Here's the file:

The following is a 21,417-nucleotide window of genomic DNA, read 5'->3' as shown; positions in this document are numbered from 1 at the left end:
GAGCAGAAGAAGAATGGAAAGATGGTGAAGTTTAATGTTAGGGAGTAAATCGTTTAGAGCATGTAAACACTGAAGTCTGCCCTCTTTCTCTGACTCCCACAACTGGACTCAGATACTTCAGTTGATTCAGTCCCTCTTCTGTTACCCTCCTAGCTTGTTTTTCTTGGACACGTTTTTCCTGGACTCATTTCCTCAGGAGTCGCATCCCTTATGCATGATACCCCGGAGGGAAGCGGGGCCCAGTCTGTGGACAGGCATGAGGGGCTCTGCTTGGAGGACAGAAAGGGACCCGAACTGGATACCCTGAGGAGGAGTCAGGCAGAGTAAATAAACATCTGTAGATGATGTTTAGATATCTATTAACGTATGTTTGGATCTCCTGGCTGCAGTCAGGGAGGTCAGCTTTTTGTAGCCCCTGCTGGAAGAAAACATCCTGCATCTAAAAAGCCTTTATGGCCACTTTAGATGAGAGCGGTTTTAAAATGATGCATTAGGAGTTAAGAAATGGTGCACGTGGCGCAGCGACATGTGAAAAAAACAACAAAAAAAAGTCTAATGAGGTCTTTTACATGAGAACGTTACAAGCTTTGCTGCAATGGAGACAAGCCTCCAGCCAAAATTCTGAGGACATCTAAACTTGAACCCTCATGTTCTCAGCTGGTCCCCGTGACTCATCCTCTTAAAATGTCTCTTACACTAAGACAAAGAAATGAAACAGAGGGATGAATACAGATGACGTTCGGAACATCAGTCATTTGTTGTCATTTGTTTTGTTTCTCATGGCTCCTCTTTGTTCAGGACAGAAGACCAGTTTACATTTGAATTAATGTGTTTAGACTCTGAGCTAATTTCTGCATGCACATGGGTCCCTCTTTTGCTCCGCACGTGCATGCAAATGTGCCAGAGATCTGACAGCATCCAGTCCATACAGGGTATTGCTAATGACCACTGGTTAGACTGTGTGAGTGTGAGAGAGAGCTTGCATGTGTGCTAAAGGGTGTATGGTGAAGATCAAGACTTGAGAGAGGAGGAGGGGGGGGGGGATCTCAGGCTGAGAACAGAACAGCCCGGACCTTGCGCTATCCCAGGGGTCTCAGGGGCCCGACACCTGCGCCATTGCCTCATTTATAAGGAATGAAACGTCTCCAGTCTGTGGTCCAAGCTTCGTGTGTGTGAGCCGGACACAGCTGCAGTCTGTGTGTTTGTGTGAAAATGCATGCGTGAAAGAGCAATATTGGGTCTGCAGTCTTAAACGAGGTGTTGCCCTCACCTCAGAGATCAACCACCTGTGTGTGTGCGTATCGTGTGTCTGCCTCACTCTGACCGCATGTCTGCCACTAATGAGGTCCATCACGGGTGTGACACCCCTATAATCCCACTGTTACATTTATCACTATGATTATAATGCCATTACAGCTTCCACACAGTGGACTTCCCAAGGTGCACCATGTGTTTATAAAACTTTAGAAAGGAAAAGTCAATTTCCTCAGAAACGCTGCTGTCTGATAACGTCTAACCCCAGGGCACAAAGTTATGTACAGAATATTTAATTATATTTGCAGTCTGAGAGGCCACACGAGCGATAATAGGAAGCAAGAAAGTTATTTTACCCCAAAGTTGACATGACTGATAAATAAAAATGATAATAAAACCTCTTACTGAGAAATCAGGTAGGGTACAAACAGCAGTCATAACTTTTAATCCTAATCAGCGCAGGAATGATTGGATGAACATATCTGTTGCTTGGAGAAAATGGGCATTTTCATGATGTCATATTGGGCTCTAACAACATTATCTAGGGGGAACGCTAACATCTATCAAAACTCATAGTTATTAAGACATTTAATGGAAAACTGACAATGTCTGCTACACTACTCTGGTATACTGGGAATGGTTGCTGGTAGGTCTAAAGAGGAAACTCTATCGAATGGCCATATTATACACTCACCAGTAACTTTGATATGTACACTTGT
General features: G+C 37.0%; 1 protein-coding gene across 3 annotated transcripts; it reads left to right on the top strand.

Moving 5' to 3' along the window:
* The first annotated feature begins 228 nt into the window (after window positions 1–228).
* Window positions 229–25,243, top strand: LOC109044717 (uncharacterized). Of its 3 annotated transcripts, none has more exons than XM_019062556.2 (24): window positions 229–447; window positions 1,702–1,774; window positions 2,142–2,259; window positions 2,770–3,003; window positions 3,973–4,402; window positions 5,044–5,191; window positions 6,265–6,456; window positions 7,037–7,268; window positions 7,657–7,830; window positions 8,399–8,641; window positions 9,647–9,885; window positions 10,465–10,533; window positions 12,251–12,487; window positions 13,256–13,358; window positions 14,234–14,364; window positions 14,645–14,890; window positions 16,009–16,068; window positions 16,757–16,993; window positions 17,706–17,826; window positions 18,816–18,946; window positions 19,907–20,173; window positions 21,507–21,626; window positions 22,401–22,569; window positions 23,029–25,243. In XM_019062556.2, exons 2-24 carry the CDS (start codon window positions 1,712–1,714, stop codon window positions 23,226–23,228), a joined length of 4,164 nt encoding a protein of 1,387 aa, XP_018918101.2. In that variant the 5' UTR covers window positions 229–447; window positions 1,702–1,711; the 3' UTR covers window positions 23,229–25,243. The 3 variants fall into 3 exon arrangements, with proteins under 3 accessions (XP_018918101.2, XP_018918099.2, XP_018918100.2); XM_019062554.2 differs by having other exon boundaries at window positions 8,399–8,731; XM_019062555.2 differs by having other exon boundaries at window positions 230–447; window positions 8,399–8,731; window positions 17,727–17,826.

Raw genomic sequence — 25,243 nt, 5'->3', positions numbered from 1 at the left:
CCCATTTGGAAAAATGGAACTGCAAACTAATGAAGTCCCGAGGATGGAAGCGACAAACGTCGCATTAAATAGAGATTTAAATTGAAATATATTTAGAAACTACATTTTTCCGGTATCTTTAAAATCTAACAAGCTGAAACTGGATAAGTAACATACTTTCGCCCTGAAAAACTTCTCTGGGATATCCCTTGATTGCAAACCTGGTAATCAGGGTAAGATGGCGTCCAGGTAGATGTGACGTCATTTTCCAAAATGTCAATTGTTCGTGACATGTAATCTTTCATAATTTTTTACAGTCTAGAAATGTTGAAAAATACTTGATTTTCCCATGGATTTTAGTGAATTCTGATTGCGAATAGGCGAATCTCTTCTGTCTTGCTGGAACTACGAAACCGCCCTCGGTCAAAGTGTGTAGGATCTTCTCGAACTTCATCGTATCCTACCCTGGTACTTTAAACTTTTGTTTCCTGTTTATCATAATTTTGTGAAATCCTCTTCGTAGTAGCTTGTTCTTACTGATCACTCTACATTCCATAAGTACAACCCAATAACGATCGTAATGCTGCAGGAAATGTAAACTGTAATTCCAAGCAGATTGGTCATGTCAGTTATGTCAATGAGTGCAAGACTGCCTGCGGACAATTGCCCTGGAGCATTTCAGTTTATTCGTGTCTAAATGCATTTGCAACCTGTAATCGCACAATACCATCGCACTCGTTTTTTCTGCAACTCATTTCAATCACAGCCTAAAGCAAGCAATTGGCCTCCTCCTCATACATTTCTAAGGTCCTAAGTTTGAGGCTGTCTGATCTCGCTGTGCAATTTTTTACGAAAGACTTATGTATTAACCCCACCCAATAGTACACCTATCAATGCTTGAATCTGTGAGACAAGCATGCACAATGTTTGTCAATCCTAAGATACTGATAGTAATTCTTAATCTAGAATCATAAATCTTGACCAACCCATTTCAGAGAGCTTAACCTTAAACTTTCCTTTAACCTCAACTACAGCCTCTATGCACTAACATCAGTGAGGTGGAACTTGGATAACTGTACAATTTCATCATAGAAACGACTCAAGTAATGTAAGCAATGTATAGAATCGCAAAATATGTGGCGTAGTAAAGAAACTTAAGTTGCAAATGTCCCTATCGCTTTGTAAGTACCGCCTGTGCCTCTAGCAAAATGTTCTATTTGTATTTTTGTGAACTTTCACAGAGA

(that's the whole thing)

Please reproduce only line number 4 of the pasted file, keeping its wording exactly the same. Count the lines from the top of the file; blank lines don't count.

Moving 5' to 3' along the window: